BETHEL — Thanks to the timely arrival on Wednesday of more than a foot of powdery snow, the stage is set for Bethel WinterFest 2011.

The nine-day event will be held from Saturday, Jan. 22, through Sunday, Jan. 30.

Featured activities and events include ice skating, a Tubb’s snowshoe demonstration and scavenger hunt, snow groomer rides, alpine and Nordic events, a Main Street Rail Jam, scenic helicopter rides, Robin Zinchuk, executive director of the Bethel Area Chamber of Commerce, said in an e-mail.

Inside events include performances, exhibits at the Bethel Historical Society, music, food and special lodging deals.

Additionally, the Main Street Rail Jam returns Thursday, Jan. 27, for its second straight year.

“We had more than 1,000 people show up last year amidst a blinding snowstorm,” Zinchuk said of the snowboard and skiing competition.

“This is being built and run by volunteers, who approached the chamber to include the event in our festival.”

A video of last year’s Jam is on the chamber’s WinterFest website at A complete schedule of this month’s events can also be found there.

Zinchuk also said that Owens Corning, one of WinterFest 2011’s event sponsors, will be present for the duration of the festival. The company will showcase its replacement windows and insulated panel systems in a self-contained trailer at Festival Plaza.

“All are encouraged to come and sign up to win one of two grand prizes: a house full of replacement windows and a finished basement or garage system installed and fully furnished,” Zinchuk said.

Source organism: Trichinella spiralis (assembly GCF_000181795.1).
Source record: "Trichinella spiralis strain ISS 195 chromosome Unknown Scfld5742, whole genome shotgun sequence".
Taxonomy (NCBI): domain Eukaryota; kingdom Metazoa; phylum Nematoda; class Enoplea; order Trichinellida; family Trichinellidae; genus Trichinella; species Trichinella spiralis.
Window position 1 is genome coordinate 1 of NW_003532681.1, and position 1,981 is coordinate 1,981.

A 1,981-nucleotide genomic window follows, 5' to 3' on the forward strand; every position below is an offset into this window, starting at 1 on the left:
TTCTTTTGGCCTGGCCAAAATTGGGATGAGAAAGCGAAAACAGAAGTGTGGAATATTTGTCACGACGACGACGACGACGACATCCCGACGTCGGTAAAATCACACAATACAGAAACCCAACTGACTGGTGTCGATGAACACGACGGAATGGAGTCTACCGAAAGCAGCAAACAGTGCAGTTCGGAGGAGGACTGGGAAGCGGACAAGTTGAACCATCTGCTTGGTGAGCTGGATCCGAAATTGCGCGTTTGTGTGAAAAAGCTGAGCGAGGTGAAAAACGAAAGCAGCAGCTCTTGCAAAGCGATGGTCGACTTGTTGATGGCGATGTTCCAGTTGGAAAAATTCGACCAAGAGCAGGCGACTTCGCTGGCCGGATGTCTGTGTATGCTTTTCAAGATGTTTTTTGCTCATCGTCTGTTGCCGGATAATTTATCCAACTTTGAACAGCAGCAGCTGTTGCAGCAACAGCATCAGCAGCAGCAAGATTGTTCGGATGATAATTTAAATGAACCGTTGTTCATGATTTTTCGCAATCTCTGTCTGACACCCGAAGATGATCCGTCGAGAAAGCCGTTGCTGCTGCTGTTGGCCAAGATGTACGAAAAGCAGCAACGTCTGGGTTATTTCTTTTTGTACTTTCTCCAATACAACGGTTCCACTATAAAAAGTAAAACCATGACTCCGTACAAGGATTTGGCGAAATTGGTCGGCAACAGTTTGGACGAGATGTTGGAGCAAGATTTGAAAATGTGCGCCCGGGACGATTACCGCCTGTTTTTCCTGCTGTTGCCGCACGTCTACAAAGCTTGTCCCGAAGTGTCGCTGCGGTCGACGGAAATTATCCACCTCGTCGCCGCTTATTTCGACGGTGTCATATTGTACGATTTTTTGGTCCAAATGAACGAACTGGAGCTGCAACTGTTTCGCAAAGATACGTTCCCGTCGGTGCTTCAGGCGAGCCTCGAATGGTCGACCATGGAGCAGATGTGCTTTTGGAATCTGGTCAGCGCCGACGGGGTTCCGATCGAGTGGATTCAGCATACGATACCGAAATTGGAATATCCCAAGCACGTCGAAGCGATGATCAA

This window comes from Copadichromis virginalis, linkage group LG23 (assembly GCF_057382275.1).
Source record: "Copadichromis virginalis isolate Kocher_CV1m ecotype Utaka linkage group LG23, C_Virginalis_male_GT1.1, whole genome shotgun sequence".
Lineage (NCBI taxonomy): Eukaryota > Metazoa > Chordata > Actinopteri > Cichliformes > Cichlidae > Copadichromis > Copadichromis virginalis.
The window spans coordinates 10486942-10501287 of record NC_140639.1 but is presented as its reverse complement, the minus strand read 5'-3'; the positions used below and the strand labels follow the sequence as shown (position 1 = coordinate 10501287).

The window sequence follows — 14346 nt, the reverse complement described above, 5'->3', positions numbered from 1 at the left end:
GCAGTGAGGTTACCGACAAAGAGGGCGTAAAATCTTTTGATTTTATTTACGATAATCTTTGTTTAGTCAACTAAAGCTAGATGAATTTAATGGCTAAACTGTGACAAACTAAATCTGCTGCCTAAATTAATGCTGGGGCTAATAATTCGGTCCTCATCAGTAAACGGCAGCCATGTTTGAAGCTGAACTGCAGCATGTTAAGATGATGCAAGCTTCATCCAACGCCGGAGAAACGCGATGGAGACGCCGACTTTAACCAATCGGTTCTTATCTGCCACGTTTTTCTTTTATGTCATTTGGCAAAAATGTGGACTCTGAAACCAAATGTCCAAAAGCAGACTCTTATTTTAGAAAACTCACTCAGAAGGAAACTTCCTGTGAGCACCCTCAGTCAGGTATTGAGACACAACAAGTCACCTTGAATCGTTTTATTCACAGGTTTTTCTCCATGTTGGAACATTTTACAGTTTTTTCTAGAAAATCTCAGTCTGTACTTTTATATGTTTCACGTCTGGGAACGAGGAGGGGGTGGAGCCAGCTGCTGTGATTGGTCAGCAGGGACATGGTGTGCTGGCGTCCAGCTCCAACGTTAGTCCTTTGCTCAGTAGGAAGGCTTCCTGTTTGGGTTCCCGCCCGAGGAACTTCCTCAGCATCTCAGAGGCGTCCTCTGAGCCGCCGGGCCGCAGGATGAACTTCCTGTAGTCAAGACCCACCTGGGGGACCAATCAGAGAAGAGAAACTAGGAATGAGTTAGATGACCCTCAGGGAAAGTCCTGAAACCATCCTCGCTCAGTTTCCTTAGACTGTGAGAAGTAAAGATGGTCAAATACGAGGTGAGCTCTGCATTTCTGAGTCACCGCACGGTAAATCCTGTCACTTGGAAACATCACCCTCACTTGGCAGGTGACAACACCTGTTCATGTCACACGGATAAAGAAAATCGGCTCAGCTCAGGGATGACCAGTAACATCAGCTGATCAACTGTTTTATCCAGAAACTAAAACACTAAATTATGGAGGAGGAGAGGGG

Bethel’s winter festivals date back from the L.L. Bean Cross Country Ski Festival through the mid-1990s, she said.

“As you may know, we never missed a beat when L.L. Bean decided to discontinue the festival and we built the World’s Tallest Snowman — Angus King of the Mountain in 1999,” Zinchuk said.

“We had a variety of winter festival events through the early 2000s, such as an attempt to build 2,000 snowmen in the winter of 2000, a year we had a snow drought!” she said.

Other events included antique snowmobile shows, hot air balloon events, ice carving demonstrations and polar plunges.

“You name it, we have done it,” she said. “In 2008, we created Olympia SnowWoman. She was fabulous! In 2009, we hired a company to build us some enormous snow sculptures, and had a sculpting team from Alaska ‘wow’ us with their skills.”

Last year, the WinterFest volunteers created a huge snow maze.

This winter, they’re attempting to create a 120- to 140-foot-tall mountain of ice, which currently resembles an ice tower.

“Enveloped in white and red lights, the tower is a sight to behold and worth the trip to check out,” Zinchuk said.

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